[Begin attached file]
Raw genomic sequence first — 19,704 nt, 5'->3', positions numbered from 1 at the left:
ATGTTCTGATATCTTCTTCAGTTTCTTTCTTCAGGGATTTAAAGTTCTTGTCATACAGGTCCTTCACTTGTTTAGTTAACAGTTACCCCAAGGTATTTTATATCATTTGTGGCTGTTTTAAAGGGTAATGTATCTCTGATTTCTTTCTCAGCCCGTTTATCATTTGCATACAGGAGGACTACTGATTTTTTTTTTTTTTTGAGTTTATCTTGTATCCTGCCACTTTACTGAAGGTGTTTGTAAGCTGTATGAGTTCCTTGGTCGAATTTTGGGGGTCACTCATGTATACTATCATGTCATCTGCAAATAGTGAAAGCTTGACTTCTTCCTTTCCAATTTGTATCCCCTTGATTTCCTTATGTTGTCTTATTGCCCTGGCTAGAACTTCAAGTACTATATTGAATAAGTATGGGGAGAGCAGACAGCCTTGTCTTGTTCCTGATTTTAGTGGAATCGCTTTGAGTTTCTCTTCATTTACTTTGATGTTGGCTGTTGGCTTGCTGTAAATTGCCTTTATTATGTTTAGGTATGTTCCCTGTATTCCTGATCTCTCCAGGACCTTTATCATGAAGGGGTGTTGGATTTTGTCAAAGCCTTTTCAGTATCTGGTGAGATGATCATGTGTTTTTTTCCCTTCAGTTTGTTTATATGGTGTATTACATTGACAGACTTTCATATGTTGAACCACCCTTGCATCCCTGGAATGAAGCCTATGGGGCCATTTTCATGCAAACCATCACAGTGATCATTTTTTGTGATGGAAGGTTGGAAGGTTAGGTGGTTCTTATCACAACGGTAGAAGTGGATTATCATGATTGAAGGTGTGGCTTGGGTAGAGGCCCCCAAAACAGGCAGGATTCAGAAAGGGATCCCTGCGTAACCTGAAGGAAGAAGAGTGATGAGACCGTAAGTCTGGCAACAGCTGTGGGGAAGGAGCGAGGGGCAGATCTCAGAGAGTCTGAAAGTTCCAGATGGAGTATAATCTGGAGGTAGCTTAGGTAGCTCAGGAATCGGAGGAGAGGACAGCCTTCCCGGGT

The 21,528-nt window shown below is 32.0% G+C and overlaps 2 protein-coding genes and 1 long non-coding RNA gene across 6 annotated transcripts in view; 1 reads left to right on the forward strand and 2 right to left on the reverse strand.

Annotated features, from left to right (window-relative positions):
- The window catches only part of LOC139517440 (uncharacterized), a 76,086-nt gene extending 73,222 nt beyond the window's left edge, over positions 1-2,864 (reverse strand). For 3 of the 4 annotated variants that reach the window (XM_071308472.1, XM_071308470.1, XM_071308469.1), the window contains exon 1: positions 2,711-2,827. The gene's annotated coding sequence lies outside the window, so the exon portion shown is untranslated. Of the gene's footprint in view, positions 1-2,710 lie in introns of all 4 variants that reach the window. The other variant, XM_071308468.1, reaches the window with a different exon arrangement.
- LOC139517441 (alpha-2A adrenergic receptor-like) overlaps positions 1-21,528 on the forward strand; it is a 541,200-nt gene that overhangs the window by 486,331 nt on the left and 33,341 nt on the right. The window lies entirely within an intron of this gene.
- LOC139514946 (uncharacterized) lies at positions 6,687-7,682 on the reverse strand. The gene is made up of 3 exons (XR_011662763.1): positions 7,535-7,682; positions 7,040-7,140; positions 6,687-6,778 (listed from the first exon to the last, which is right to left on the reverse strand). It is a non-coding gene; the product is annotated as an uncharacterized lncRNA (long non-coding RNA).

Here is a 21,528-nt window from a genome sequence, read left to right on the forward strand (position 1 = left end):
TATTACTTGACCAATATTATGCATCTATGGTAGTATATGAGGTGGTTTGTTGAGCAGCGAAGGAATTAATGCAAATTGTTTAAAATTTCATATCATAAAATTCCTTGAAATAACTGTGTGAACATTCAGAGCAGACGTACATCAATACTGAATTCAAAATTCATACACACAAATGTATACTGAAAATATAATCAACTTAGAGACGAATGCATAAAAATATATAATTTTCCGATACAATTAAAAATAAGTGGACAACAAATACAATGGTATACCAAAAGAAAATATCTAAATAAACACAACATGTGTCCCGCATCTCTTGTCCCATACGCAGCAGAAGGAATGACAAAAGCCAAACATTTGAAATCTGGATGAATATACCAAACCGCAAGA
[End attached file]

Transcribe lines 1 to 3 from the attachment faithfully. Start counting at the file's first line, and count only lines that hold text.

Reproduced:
Raw genomic sequence first — 19,704 nt, 5'->3', positions numbered from 1 at the left:
ATGTTCTGATATCTTCTTCAGTTTCTTTCTTCAGGGATTTAAAGTTCTTGTCATACAGGTCCTTCACTTGTTTAGTTAACAGTTACCCCAAGGTATTTTATATCATTTGTGGCTGTTTTAAAGGGTAATGTATCTCTGATTTCTTTCTCAGCCCGTTTATCATTTGCATACAGGAGGACTACTGATTTTTTTTTTTTTTTGAGTTTATCTTGTATCCTGCCACTTTACTGAAGGTGTTTGTAAGCTGTATGAGTTCCTTGGTCGAATTTTGGGGGTCACTCATGTATACTATCATGTCATCTGCAAATAGTGAAAGCTTGACTTCTTCCTTTCCAATTTGTATCCCCTTGATTTCCTTATGTTGTCTTATTGCCCTGGCTAGAACTTCAAGTACTATATTGAATAAGTATGGGGAGAGCAGACAGCCTTGTCTTGTTCCTGATTTTAGTGGAATCGCTTTGAGTTTCTCTTCATTTACTTTGATGTTGGCTGTTGGCTTGCTGTAAATTGCCTTTATTATGTTTAGGTATGTTCCCTGTATTCCTGATCTCTCCAGGACCTTTATCATGAAGGGGTGTTGGATTTTGTCAAAGCCTTTTCAGTATCTGGTGAGATGATCATGTGTTTTTTTCCCTTCAGTTTGTTTATATGGTGTATTACATTGACAGACTTTCATATGTTGAACCACCCTTGCATCCCTGGAATGAAGCCTATGGGGCCATTTTCATGCAAACCATCACAGTGATCATTTTTTGTGATGGAAGGTTGGAAGGTTAGGTGGTTCTTATCACAACGGTAGAAGTGGATTATCATGATTGAAGGTGTGGCTTGGGTAGAGGCCCCCAAAACAGGCAGGATTCAGAAAGGGATCCCTGCGTAACCTGAAGGAAGAAGAGTGATGAGACCGTAAGTCTGGCAACAGCTGTGGGGAAGGAGCGAGGGGCAGATCTCAGAGAGTCTGAAAGTTCCAGATGGAGTATAATCTGGAGGTAGCTTAGGTAGCTCAGGAATCGGAGGAGAGGACAGCCTTCCCGGGT

The 21,528-nt window shown below is 32.0% G+C and overlaps 2 protein-coding genes and 1 long non-coding RNA gene across 6 annotated transcripts in view; 1 reads left to right on the forward strand and 2 right to left on the reverse strand.